Health and Pharmaceutical Sector in Malaysia
|Title:||Novalab invests RM3m on herbal cure for Hepatitis-B|
Extracted from The Star 14 September 2004
THE Malays call it pokok Dukung Anak. They believe drinking the juice of the plant (including its roots) can cure, among others, yellow fever, anaemia, asthma, dysentery and to a certain extent, diabetes.
While its effectiveness in curing these ailments has yet to be proven, one thing for sure is that the plant, which goes by the scientific name of phyllanthus niruri, can indeed cure Hepatitis-B.
Herbal pharmaceutical company Nova Laboratories Sdn Bhd (NovaLab) has invested more than RM3 million for a seven-year research on the plant. It recently received approval from the Health Ministry to undertake clinical trials on its product called Hepar-P pills.
It was reported over the weekend that Selayang Hospital in Selangor was going to conduct clinical trials on the herb on 20 patients with liver ailments.
"Yes, we received the approval from the Health Ministry's ethics committee to run clinical trials on our Hepar-P pills at the hospital next month," confirms managing director Phang Nyie Lin.
"If everything goes as planned, we (Malaysia) should be the first in the world to find a cure for Hepatitis-B," Phang, who is a pharmacist by training, told Business Times.
And it is going to translate into big business for NovaLab. It expects the Hepatitis-B medical pills to generate RM80 million sales by the end of 2006.
"Based on the potential Hepatitis-B carrier population in the world, we estimate that 2 per cent of the carriers will buy our Hepar-P pills in these two years. That's about RM50 million in domestic sales and RM30 million for exports," he said.
Established 15 years ago, NovaLab's focus lies in researching, the medicinal value of indigenous herbs.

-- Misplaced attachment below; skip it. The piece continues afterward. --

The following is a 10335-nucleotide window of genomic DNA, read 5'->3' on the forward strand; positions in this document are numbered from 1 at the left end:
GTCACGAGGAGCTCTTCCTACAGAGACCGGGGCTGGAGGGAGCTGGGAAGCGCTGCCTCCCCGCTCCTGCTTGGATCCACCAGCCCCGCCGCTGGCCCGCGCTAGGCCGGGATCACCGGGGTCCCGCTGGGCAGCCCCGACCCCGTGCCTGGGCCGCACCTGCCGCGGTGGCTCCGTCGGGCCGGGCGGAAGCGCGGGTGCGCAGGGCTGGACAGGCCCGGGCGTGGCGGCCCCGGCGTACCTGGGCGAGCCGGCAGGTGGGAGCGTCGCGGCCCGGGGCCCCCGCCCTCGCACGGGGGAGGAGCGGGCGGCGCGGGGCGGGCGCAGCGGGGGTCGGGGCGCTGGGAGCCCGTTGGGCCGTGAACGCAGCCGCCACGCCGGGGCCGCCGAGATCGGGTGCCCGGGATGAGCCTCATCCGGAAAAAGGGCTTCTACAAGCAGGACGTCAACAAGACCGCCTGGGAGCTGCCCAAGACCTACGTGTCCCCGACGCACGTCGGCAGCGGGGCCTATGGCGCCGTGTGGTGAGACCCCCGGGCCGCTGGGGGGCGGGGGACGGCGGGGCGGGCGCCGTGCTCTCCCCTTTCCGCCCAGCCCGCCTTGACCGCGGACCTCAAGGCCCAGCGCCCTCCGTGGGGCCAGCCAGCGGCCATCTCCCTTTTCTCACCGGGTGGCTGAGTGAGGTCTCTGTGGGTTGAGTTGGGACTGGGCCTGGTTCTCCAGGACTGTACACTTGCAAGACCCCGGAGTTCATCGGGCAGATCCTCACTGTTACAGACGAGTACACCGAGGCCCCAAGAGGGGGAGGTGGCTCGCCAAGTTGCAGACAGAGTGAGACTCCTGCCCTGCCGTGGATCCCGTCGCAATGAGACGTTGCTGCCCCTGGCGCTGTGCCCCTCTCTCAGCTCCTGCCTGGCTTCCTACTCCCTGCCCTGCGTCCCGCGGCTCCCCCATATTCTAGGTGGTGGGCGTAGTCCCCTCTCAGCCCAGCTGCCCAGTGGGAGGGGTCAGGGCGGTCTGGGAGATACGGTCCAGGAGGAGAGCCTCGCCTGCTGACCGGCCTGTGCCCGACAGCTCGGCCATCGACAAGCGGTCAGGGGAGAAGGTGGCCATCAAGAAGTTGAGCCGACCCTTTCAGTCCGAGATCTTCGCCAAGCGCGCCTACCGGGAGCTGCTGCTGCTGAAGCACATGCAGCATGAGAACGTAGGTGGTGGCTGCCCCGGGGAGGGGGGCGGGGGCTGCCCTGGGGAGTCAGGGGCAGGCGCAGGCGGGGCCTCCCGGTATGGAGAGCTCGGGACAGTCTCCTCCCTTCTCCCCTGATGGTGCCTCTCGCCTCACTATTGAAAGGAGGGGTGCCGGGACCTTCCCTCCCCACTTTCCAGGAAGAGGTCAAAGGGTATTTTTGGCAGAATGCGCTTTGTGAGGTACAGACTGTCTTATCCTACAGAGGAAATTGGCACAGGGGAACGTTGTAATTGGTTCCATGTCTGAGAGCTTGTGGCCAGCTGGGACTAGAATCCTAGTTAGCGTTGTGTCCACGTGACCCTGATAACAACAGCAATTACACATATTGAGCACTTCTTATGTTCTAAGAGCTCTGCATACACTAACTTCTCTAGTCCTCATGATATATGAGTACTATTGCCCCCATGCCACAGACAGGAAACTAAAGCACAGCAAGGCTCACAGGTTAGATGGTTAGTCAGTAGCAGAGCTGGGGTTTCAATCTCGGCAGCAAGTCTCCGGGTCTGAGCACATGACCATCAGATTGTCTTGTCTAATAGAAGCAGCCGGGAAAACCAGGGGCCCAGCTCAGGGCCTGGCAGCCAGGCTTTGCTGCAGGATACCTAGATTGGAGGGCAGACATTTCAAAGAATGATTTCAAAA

It undertook research on the phyllanthus niruri for seven years and found that it contains anti-Hepatitis-B properties.
"It is considered a liver protective agent. The phyllanthus herb is also believed to be effective against toxicity caused by alcohol and drugs."
The 49-year-old medicine man said he began research on the herb in 1997, two years after his brother-in-law, who was diagnosed with Hepatitis-B, was cured after taking the phyllantus-based extract.
"At that time, not many have heard of the benefits ofphyllantus niruri. When I watched my brother-in-law becoming seriously ill, I decided to seek the advice of a doctor friend. He recommended a phyllantus-based extract which he has brought in from India.
"We were worried of the effects of the experimental medicine but my brother-in-law took it. Within a month, his blood was tested negative of the hepatitis virus. The doctors and nurses at the hospital were baffled," Phang said.
NovaLab plants its own pokok Dukung Anak on a 6ha site located just a 30-minute ride away from its office at Sg Pelek in Sepang.
The phyllanthus herb grows best on peat soil and takes 2Vz months to grow up to 2ft.
The company's modest double-storey building is surrounded by oil palm trees. An adjoining two-storey wooden building houses more than 1,000 white mice, rats and rabbits, which are bred for testing purposes.
NovaLab conducts its own clinical trials on these test animals on a variety of its medicine.
By end-2005, Phang said the clinical trials will be conducted on monkeys.
"They are the closest biological link to humans.
"Nobody likes to use animals for experimental purposes but we have to do it because of the requirements imposed by the health authorities," he said.
He said his biggest challenge was to seek financing for research on the medicine. Finally, he was able to get help from his friends at Universiti Sains Malaysia (USM) in Penang to fund the experiments on the pokok Dukung Anak.
"For the herbal biotech industry to flourish, the Government must ensure that the local universities are in tune with the 'seed to pill' concept. That way, researchers are driven to commercialise their work for the consumers' benefit," Phang said.
Six months ago, NovaLab applied for a RM4 million grant from the Ministry of Science, Technology and Innovation to undertake the clinical trials of its Hepar-P pills, which is estimated to run for a few years.